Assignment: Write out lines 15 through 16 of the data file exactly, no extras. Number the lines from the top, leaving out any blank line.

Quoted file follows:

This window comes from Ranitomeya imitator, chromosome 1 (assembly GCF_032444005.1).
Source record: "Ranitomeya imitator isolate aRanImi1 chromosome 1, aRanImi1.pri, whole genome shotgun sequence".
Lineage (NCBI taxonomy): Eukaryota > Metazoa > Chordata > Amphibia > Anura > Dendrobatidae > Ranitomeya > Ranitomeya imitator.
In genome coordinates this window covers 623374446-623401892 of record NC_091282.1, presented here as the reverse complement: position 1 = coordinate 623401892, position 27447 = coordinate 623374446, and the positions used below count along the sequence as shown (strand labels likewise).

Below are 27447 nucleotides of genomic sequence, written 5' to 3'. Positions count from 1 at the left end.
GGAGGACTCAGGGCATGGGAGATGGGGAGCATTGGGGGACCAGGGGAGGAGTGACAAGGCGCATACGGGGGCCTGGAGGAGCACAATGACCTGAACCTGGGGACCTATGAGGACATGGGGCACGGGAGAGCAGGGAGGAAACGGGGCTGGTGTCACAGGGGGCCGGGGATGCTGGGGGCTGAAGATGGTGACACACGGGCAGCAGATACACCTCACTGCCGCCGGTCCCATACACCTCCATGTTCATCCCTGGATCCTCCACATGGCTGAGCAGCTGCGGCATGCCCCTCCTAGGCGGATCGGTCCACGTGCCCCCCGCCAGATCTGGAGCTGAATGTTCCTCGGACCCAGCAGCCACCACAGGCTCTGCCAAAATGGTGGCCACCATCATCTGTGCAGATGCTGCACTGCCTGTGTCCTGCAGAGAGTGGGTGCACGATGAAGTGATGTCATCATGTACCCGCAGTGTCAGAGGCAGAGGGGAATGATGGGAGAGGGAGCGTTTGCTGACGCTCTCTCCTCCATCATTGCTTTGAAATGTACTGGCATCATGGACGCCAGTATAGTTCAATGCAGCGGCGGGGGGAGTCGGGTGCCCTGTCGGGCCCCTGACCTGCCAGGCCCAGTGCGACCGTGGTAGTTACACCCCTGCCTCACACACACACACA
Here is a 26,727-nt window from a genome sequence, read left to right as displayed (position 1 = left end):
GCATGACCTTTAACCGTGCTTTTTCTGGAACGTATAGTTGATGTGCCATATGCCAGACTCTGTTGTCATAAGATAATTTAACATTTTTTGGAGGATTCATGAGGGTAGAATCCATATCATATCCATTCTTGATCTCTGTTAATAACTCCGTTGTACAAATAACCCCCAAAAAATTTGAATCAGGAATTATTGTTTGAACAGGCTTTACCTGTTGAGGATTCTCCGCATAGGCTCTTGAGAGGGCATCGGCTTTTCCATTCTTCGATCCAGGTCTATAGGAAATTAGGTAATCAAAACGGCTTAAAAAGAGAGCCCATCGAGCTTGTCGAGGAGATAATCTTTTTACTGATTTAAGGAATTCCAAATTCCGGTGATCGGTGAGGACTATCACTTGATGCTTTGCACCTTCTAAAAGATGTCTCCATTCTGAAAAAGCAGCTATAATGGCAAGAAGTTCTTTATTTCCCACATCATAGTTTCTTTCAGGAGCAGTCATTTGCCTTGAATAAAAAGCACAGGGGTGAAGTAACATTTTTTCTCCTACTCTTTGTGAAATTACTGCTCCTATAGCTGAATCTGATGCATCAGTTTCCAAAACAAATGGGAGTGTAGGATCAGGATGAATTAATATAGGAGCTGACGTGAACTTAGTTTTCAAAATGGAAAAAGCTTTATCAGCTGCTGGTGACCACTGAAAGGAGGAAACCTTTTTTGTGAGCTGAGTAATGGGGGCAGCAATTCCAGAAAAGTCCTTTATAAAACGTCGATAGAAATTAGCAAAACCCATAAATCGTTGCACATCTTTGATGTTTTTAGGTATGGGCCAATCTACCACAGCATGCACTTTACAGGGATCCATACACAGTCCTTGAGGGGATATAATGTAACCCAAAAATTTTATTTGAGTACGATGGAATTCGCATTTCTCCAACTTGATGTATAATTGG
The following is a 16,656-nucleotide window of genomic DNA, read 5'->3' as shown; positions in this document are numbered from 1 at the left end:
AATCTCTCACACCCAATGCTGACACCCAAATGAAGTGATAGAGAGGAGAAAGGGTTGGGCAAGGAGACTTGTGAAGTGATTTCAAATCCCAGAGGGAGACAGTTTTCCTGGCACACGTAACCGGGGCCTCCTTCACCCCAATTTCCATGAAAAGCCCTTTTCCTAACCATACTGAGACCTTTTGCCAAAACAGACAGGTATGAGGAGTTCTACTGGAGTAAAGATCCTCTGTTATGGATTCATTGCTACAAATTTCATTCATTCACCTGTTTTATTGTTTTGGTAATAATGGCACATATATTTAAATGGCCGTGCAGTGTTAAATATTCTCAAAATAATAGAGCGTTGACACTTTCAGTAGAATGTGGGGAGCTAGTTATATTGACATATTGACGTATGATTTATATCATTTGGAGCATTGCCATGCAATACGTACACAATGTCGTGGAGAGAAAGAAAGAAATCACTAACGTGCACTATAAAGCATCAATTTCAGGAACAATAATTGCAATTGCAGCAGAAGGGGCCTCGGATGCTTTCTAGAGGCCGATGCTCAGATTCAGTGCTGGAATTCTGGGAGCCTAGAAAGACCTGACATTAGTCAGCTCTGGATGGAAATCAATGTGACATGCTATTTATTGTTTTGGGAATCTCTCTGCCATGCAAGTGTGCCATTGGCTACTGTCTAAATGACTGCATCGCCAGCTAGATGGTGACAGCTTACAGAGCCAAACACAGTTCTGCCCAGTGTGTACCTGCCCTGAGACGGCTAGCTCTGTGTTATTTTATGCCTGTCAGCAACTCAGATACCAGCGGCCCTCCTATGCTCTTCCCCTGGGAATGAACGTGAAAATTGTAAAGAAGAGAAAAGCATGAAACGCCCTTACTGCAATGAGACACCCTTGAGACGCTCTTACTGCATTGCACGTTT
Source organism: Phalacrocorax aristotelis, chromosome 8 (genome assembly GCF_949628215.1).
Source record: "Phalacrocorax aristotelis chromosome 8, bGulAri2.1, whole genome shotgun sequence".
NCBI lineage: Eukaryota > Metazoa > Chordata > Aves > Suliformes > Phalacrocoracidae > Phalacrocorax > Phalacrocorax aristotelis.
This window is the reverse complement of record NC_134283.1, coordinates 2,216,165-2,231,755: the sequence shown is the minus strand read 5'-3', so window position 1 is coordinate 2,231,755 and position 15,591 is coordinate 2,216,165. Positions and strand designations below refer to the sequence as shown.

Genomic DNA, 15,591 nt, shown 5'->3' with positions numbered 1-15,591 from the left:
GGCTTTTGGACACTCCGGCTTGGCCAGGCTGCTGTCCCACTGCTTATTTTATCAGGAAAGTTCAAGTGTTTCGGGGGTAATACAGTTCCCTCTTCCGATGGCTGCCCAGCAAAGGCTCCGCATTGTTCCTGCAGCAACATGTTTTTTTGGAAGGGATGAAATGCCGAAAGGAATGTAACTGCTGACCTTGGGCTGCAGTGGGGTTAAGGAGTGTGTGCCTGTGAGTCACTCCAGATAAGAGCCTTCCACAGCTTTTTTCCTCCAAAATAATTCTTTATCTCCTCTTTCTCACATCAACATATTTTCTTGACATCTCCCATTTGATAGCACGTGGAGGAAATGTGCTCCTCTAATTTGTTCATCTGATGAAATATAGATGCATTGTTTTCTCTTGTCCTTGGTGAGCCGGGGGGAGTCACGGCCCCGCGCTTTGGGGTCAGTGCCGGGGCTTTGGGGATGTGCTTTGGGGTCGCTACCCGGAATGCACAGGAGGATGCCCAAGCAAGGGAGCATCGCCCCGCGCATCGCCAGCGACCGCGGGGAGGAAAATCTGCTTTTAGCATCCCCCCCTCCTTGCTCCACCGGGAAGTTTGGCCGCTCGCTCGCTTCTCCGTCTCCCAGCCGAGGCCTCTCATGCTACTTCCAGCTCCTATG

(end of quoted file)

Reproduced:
Genomic DNA, 15,591 nt, shown 5'->3' with positions numbered 1-15,591 from the left:
GGCTTTTGGACACTCCGGCTTGGCCAGGCTGCTGTCCCACTGCTTATTTTATCAGGAAAGTTCAAGTGTTTCGGGGGTAATACAGTTCCCTCTTCCGATGGCTGCCCAGCAAAGGCTCCGCATTGTTCCTGCAGCAACATGTTTTTTTGGAAGGGATGAAATGCCGAAAGGAATGTAACTGCTGACCTTGGGCTGCAGTGGGGTTAAGGAGTGTGTGCCTGTGAGTCACTCCAGATAAGAGCCTTCCACAGCTTTTTTCCTCCAAAATAATTCTTTATCTCCTCTTTCTCACATCAACATATTTTCTTGACATCTCCCATTTGATAGCACGTGGAGGAAATGTGCTCCTCTAATTTGTTCATCTGATGAAATATAGATGCATTGTTTTCTCTTGTCCTTGGTGAGCCGGGGGGAGTCACGGCCCCGCGCTTTGGGGTCAGTGCCGGGGCTTTGGGGATGTGCTTTGGGGTCGCTACCCGGAATGCACAGGAGGATGCCCAAGCAAGGGAGCATCGCCCCGCGCATCGCCAGCGACCGCGGGGAGGAAAATCTGCTTTTAGCATCCCCCCCTCCTTGCTCCACCGGGAAGTTTGGCCGCTCGCTCGCTTCTCCGTCTCCCAGCCGAGGCCTCTCATGCTACTTCCAGCTCCTATG